The judgment of the picture first made by Tietze (although not his specific link to the name of Marco Tintoretto) remains convincing. Like a number of works assigned in the past to Tintoretto in his early years or around 1555, The Worship of the Golden Calf is the work of a later, different hand.[7] While the figure types are generically similar to those of Tintoretto, they lack the dynamism and convincing anatomy that appear in the master’s autograph paintings.[8] The loose brushwork in the highlights is a weak imitation of Tintoretto’s fluid calligraphy. Moreover, a distinctive hand seems to be present here, one that cannot be identified in other works associated with Tintoretto. It is detectable in the principal faces, the overall pastel tonalities, the northern qualities of the landscape, and the shiny texture of the fabrics on the two principal figures.

The overall composition is loosely based upon the Gathering of the Manna of 1592/1594, still in the church for which it was created, San Giorgio Maggiore, and one of the last works produced by the Tintoretto studio during Jacopo’s lifetime [fig. 1]. That painting also features repoussoir figures at either side, with a series of vignettes carrying the narrative into the background. Particularly close is the treatment of space in the upper center of the painting, with a round hillock and a view of figures in a covered area (a grotto in the San Giorgio Maggiore painting, a tent in the Gallery’s picture).

All of this evidence suggests that The Worship of the Golden Calf was painted in the Tintoretto studio around the time of Jacopo Tintoretto’s death in 1594, or possibly later, when the shop was headed by Domenico Tintoretto. The northern quality of the landscape, along with the sheen of the fabrics, suggests an artist from beyond the Alps. Meijer’s attribution of the landscape to Paolo Fiammingo seems apposite; however, the figure types and the technique used to render them differ from those in Paolo’s paintings. It is possible that Paolo painted the landscape, but it seems more likely, given the probable date, that the entire painting was executed by another northern artist, perhaps one who had also worked with Paolo. A number of northern artists seem to have come and gone in Tintoretto’s studio; however, the role of northern artists in the body of paintings associated with Tintoretto is a complicated question that has only recently begun to receive the attention it merits.[9]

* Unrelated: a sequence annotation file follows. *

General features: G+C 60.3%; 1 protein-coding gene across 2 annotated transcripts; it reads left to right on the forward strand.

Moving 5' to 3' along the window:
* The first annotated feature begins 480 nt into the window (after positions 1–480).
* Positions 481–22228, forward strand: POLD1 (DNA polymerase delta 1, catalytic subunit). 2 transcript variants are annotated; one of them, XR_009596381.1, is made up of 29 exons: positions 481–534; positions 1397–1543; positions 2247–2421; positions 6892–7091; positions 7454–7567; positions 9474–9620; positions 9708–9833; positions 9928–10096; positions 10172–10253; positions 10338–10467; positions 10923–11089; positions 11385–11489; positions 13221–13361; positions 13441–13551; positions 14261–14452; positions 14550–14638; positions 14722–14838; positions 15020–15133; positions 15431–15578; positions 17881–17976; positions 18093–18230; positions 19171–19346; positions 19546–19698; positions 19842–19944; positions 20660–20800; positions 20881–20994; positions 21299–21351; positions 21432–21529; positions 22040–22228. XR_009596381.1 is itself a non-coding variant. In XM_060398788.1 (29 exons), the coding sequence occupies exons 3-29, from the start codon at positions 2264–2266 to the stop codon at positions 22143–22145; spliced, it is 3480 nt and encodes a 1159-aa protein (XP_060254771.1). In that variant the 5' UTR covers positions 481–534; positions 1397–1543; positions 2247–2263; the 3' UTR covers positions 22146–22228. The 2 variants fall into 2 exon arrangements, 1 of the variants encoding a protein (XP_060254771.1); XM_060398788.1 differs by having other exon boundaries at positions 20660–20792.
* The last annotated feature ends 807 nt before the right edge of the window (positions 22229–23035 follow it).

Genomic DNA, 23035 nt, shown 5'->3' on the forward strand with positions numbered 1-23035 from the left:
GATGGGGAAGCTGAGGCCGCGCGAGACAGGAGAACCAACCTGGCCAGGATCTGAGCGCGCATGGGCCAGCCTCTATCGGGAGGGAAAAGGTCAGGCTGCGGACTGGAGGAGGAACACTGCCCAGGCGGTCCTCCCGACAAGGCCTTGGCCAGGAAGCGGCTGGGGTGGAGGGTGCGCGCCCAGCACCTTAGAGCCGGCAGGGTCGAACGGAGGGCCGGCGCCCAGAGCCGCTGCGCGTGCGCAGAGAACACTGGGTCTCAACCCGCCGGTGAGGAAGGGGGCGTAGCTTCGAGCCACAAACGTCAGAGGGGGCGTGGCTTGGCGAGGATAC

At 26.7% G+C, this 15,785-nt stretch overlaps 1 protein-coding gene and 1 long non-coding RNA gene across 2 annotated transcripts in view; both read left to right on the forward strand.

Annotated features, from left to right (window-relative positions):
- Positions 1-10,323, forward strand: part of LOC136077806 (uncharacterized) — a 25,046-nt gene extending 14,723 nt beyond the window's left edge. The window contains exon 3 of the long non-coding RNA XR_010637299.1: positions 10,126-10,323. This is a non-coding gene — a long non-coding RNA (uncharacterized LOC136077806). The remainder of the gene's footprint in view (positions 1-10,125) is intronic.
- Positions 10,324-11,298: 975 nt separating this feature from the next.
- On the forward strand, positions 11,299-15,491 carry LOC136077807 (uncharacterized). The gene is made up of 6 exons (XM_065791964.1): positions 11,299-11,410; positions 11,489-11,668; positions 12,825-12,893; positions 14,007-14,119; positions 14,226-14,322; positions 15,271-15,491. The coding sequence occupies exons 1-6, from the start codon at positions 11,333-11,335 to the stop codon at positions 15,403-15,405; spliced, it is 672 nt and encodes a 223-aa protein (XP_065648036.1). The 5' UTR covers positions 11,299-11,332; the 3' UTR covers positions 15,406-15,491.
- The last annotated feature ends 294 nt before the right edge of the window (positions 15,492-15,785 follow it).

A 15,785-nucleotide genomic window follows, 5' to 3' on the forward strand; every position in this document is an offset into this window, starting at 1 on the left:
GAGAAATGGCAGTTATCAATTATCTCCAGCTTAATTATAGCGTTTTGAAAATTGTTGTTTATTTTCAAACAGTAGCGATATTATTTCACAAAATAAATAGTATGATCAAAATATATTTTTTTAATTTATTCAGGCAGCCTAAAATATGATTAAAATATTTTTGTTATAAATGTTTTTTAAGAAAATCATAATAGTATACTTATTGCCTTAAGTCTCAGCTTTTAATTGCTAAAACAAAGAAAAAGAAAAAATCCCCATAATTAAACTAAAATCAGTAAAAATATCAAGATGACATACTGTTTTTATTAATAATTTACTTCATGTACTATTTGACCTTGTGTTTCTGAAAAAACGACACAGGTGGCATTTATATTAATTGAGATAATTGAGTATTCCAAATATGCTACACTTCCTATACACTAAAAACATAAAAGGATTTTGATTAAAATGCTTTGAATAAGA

Robert Echols

March 21, 2019

Provenance

Hastings (or Hasting) collection, England.[1] possibly (David M. Koetser Gallery, New York).[2] (Count Alessandro Contini-Bonacossi, Florence); sold 26 June 1935 to the Samuel H. Kress Foundation, New York;[3] gift 1939 to NGA.

Exhibition History
1939
Dutch and Italian Masterpieces from the Samuel H. Kress Collection, Dayton Art Institute, 1939-1940, no catalogue.
1939
Masterpieces of Five Centuries, Golden Gate International Exposition, San Francisco, 1939, no. 55.
1940
Masterpieces of Art. European & American Paintings 1500-1900, New York World's Fair, 1940, no. 19, repro.
Technical Summary

The support consists of six pieces of a heavy, twill-weave fabric with four seams. Two vertical seams are located 75 centimeters from the left edge and 120 centimeters from the right edge, just in between the two repoussoir groups. The horizontal seam is located 39 centimeters from the top, through the arms of the standing figures on the left and just above the head of the balding man on the right. A seventh piece of fabric, a small strip at the bottom center, roughly 13 centimeters in height, is a later replacement. All the tacking edges have been removed, but cusping at the sides and bottom indicates that these dimensions are near the original. The lack of cusping at the top supports the visual evidence that the canvas has been cut there, severing the kneeling figure at the upper right.